All over the Internet, there are stories of people who have gotten so restless in their 9 to 5 jobs that they’ve condensed all their belongings to a carry-on and gone off to travel the world.
So why does it still seem so improbable to the average person?
While writing and teaching seem to be the most common and popular ways to travel and work, there are plenty of other jobs you can do if these things aren’t your cup of tea.
Are you adventurous enough to journey to the ocean floor? Do you have a diving instructor certification, or at least have a few weeks to become certified?
Then get to just about any beach in the world and you’ll find a job. This article talks about all the different places you can work as an instructor, plus estimated salaries. You can teach diving at resorts and dive shops, or even oversee diving and other water sports aboard cruise ships.
Travel to all kinds of romantic locations, check out swanky hotels and venues, taste-test delicious food, and work on a daily basis with locals and learn about their culture and customs. Sounds like the dream, doesn’t it?
Wedding Planner Magazine suggests starting out by picking a few locations and becoming an expert on those regions. You’ll want to spend a lot of time there making connections with the locals and learning everything you can about the location so you can plan the best wedding for your future clients. Then you can expand your business and plan for more destinations.
So basically, yes, you do need to spend a month in Greece. Bummer, I know, but you’ll get through this.
Nursing is an incredibly popular and important job, but it’s not a profession that usually lends itself to having time off. With many nurses working long hours, nights, weekends and holidays, there’s little time left for vacationing.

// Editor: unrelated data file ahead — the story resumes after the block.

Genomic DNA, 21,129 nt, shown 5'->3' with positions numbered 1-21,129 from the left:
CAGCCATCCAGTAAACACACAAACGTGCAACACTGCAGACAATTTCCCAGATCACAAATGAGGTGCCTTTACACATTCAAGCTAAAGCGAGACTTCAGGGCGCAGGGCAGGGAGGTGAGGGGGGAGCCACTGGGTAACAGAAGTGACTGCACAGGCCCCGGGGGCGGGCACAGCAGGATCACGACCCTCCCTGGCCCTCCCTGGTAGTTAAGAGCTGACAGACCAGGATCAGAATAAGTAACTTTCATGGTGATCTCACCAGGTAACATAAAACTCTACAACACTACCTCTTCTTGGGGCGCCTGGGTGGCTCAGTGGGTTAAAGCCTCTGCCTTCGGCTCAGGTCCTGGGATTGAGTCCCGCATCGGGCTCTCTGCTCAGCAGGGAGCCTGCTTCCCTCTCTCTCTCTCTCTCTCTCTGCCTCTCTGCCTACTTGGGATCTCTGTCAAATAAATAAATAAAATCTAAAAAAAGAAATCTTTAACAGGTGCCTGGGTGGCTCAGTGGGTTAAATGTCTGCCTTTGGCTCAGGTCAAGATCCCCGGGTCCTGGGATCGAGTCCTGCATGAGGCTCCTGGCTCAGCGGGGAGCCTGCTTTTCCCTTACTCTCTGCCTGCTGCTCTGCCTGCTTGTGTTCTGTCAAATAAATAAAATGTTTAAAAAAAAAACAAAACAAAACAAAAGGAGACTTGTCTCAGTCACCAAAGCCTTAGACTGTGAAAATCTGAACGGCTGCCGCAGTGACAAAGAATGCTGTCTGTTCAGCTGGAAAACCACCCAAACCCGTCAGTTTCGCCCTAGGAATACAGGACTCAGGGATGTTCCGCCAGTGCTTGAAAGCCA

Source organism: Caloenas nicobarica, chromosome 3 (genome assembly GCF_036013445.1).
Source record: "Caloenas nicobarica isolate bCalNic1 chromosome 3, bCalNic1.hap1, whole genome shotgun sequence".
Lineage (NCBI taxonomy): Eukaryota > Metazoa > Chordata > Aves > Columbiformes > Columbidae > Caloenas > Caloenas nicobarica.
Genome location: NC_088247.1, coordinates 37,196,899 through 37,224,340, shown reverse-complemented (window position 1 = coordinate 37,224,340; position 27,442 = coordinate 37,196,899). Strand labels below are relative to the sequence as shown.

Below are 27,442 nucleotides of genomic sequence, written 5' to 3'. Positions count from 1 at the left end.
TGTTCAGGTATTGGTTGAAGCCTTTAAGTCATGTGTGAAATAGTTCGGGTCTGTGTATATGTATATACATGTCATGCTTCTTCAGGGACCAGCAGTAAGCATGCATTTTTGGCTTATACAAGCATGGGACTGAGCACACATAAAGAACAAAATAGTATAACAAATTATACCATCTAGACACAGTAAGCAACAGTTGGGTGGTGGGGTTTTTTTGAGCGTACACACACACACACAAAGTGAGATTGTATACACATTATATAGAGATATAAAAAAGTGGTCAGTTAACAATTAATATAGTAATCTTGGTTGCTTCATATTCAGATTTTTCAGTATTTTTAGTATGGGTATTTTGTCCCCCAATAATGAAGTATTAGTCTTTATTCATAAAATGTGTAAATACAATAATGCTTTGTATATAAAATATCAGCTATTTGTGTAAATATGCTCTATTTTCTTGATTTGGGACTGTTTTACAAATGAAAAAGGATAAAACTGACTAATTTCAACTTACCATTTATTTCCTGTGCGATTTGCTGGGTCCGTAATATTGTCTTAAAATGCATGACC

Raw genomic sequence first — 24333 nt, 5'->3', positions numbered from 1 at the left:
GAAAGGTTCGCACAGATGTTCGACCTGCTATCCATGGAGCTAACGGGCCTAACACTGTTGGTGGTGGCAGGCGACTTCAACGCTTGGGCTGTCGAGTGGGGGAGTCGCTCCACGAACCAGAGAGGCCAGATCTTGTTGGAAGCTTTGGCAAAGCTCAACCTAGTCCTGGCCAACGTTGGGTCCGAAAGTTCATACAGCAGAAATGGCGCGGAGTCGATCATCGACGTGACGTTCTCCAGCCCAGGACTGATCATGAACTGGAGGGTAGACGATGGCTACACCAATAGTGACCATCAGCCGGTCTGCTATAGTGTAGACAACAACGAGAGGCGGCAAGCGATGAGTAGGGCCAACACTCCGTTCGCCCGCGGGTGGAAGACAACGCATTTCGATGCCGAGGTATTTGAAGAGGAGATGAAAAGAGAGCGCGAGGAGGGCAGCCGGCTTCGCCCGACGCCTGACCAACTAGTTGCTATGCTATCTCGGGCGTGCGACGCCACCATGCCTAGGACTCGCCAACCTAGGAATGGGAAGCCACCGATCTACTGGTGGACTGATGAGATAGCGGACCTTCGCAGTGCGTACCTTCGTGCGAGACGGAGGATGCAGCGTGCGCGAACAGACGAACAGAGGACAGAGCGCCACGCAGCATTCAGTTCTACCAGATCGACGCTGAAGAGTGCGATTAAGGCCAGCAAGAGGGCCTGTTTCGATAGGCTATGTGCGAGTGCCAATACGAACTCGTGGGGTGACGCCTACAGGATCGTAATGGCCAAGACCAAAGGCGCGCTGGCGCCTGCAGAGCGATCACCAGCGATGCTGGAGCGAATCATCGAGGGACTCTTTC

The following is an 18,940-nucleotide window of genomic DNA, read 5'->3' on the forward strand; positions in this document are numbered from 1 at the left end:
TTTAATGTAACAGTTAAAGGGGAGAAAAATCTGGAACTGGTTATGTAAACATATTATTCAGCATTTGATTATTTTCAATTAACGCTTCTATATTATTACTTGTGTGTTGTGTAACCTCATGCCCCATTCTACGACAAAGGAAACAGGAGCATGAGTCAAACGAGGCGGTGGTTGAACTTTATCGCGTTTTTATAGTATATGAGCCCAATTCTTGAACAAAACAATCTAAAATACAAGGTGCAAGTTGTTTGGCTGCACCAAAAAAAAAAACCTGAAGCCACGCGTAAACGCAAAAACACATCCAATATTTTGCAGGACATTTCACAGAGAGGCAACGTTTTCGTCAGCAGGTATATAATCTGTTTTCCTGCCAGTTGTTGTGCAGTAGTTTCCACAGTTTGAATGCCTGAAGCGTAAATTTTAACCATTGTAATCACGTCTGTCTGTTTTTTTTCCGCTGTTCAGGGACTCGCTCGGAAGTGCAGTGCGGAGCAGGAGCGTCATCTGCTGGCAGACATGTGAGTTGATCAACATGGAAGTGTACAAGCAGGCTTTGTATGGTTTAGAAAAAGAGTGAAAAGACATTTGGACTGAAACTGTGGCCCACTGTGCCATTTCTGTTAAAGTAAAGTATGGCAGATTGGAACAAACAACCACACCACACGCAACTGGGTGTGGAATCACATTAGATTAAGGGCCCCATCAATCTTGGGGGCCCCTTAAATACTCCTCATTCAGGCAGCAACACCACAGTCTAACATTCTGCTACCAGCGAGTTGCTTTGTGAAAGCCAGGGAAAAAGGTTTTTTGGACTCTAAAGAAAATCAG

But traveling nurses are on a continual paid-roadtrip. While they still work long 12-hour shifts, they have a say in where they go, what important days they want off, and can take time off in-between contracts.
To be a traveling nurse, you have to be a Registered Nurse and have had at least 18 months of experience in your specialty area. On average, assignments usually last for 13 weeks. For more info on becoming a traveling nurse around the U.S. and the world, try TravelNursing.org.
From underwater rooms in Zanzibar to breakfast with a giraffe in Kenya, working in the hotel industry affords many unique experiences. You can work a lot of places in exchange for room and board and do some really cool things like manage a lodge in the middle of the jungle in Guatemala; but you can also find paid hotel jobs around the world, and some that even pay a salary in addition to covering room and board.
You can work in the kitchen, at the bar, as a steward or a room attendant, in a shop or as a receptionist.
And, hotel employers love people who can speak a lot of languages, so if you have a few of these on your resume, this could be the job for you. I once sat in a German hostel lobby for an hour and heard the receptionist speak to guests in five different languages!
Yoga on the beach, anyone? Or in the mountains? Oh, a yoga retreat in Asia!